A glimpse into what happens when Manila Grey and Careless collide.
It’s just one of those things, stuck in the quiet haze and delight of a low-key party, Careless showing the boys a really good time in the midst of their Silver Skies tour. The collaboration has always been there at the back of their minds, never truly coming to fruition. That is until Manila Grey plays the track at one of these careless misadventures. Hook, line, and sinker—Backhouse Ballin’ is born.
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From Manila to Vancouver
Like a coast-to-coast love letter, Manila Grey pays tribute to the two colliding worlds of their roots and childhood with this collaboration. The Filipino-Canadian duo composed of friends Neeko and Soliven, so used to changing the game for Filipino creatives alike, recently teamed up with James Reid to deliver this party anthem. A little bit of cash and glam, with a whole lot of swag, Backhouse Ballin’ boasts fun times with friends, and the bridge between East and West. Even their name—Manila Grey, so simple yet eloquent—tells the story of their journey: from the capital Manila, to the grey skies of Vancouver, Canada.
“It’s the balance of the two worlds that mean a lot to us—where we were born and where we were raised,” says Neeko over Zoom, all in black as he provides a little taste into their origin story. “Manila is obviously Manila. Grey is Vancouver. It’s where we create; it’s where we become one.” He sits next to Soliven who interjects, “If y’all don’t know, it rains a lot out here. There’s always an overcast to it, and there’s a specific vibe. We call it ‘the grey.’” In general, they get plenty of inspirations for their music from the stories of those around them: the immigrant stories. Vancouver, as Soliven calls it “basically made-up of immigrants,” provides a canvas in which they can relate to for their artistry.
And James, with his fair share of balancing acts, even opens up about his own wanderings and musings of his own experiences. Being born and living outside of the Philippines for fifteen years before coming back homeleaves him with a little bit of disconnect. “It’s weird. It’s like, where exactly do I belong in all of this? When I’m there, I’m too Asian; when I’m here I’m too foreign. It’s always been this weird thing,” he says, trying to put into words exactly how he feels. “But what’s great about this song is that everyone feels included. North side, south side, west side, east side—everyone’s included in this through music. Everyone feels like they’re part of it.”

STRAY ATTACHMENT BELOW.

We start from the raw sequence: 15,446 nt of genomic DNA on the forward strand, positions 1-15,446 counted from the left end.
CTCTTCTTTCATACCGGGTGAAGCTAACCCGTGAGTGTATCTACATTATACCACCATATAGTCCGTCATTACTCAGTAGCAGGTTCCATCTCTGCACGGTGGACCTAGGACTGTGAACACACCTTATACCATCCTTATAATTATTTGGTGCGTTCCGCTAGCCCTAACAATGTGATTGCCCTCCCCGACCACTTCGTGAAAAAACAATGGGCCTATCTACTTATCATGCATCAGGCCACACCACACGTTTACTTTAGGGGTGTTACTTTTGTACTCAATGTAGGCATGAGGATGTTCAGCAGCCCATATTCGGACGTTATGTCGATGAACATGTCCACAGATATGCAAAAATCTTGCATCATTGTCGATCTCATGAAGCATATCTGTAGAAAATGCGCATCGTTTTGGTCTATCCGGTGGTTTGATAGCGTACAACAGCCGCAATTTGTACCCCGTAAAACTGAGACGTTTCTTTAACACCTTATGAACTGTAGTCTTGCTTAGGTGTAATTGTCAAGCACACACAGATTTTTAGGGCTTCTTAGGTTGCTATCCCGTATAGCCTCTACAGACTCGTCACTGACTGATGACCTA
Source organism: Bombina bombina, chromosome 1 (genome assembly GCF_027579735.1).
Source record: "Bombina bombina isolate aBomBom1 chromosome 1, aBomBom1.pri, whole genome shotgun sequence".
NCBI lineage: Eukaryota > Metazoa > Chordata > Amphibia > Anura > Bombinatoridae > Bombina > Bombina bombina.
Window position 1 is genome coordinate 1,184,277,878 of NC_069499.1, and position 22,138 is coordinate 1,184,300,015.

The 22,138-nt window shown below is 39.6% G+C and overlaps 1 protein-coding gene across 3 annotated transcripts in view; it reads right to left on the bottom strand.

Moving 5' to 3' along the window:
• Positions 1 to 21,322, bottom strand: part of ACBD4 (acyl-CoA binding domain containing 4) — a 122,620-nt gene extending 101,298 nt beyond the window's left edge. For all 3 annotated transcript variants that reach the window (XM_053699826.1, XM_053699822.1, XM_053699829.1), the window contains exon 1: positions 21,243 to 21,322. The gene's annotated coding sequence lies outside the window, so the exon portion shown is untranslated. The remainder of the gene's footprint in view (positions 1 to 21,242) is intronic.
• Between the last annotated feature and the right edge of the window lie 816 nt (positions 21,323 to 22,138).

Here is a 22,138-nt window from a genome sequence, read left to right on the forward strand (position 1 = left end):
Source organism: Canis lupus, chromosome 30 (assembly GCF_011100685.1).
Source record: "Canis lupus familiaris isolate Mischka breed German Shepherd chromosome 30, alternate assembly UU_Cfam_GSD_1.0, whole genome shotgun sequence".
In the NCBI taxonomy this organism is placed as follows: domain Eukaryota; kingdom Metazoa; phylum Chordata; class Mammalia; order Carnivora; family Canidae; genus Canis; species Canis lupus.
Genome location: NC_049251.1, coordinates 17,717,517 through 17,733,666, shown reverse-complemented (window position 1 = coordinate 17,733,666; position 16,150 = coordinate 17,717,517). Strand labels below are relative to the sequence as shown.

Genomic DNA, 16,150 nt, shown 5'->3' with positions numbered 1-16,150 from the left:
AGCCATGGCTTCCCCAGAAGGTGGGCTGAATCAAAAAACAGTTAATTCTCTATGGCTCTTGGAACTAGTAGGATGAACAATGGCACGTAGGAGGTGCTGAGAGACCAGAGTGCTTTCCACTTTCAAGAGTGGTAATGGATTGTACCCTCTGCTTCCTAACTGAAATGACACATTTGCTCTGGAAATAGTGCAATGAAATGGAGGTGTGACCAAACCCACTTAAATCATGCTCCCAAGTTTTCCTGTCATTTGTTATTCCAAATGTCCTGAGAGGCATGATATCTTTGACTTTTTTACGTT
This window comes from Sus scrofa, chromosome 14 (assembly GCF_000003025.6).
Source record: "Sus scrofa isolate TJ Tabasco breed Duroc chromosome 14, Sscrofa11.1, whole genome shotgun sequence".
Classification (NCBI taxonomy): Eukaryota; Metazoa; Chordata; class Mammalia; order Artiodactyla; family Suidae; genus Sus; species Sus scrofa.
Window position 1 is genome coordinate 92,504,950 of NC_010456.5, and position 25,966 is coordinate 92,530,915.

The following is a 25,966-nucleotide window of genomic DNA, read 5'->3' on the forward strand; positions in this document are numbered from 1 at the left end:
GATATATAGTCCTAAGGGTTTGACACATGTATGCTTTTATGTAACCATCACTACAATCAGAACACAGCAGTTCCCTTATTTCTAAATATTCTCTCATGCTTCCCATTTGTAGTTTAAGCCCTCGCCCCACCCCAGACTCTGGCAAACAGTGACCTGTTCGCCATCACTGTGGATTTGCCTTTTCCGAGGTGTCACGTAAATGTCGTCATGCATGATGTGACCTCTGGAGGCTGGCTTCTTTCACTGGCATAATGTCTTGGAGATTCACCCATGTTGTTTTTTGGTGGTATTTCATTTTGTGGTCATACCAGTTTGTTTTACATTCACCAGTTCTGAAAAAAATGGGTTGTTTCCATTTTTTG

The collaboration, a seamless process, is therefore practically a perfect match. At heart, they’re all Filipinos trying to take the Philippines into the international stage; it’s all about the experiences that they shared together.
“For me, the song was really just at the backhouse with the crew, with the fam. We got the drinks, good music, and chill vibes. That was really just the inspiration for the song,” James recalls with a smile. “Like when Manila Grey came here with their whole crew and met with the Careless team. That experience was basically what we were trying to capture in the music. A perfect combination of where East meets West; Vancouver meets Manila.”
Producer Azel North first pitched the beat to Manila Grey, and James came to mind because of his musical ingenuity, with the “groovy music” and “sleek basslines,” as Soliven describes. There’s a lot of technical jargon throughout the interview—because they’re artists with a lot to say about their craft. “How we want this record to sound, what we want people to feel when they listen to this record—we really took that into consideration. We also took into consideration James’ vibe when it came to the production side too. Azel really took care of certain notes and certain sound design that came into the record,” explains Neeko diligently.
This mix of innovative music-making from Manila Grey and James Reid is what’s drawing listeners in.
Even scrolling through YouTube comments of the 600,000 plus viewed music video, one is not far off from remarks of “coming here for Manila Grey and discovering James Reid” and vice versa. Which is just as well because it is something that Manila Grey are constantly striving for.
“Something we always wanted to do is to shed light on talented Filipino artists all across the world, and we want to just keep growing that,” Neeko comments. Soliven adds, “And it was something that upon discovering James’ music and as he kept evolving, that we were like—I don’t see why this isn’t on the radio here. It’s international sounding; it’s pushing the culture.”
And while there might not be exact parallels into any of their journeys, there are aspects of each other that they can relate to. Manila Grey in particular has taken to Careless’ vision and progress, and the many ways the two groups elevate the music industry. They even learn from the other from time to time, gassing each other up at everyopportunity to showcase that mutual respect.
For Neeko, it’s James’ drive to constantly work; “He’s not only working on his own personal stuff [but] everything on Careless, too. And we know how much hard work that takes to even put something out at that caliber and at that quality”. And for Soliven, it’s all about the self-discovery and questions of purpose. As for James, it’s the concepts and the ideas, from the anime themes to just getting a peek into the world Manila Grey live in.
As the Zoom call ends and they separate into their own little projects—Manila Grey with the release of their album No Saints on Knight Street, and James basking in the success of Soda and sly and playful hints to a dream collab with Bruno Mars—there’s not a doubt in any of their minds that they will infinitely fall back together again when the time is right.
CONTINUE READING: James Reid’s Visualizer For Soda Was So Good, It Almost Crashed The Animator’s Computer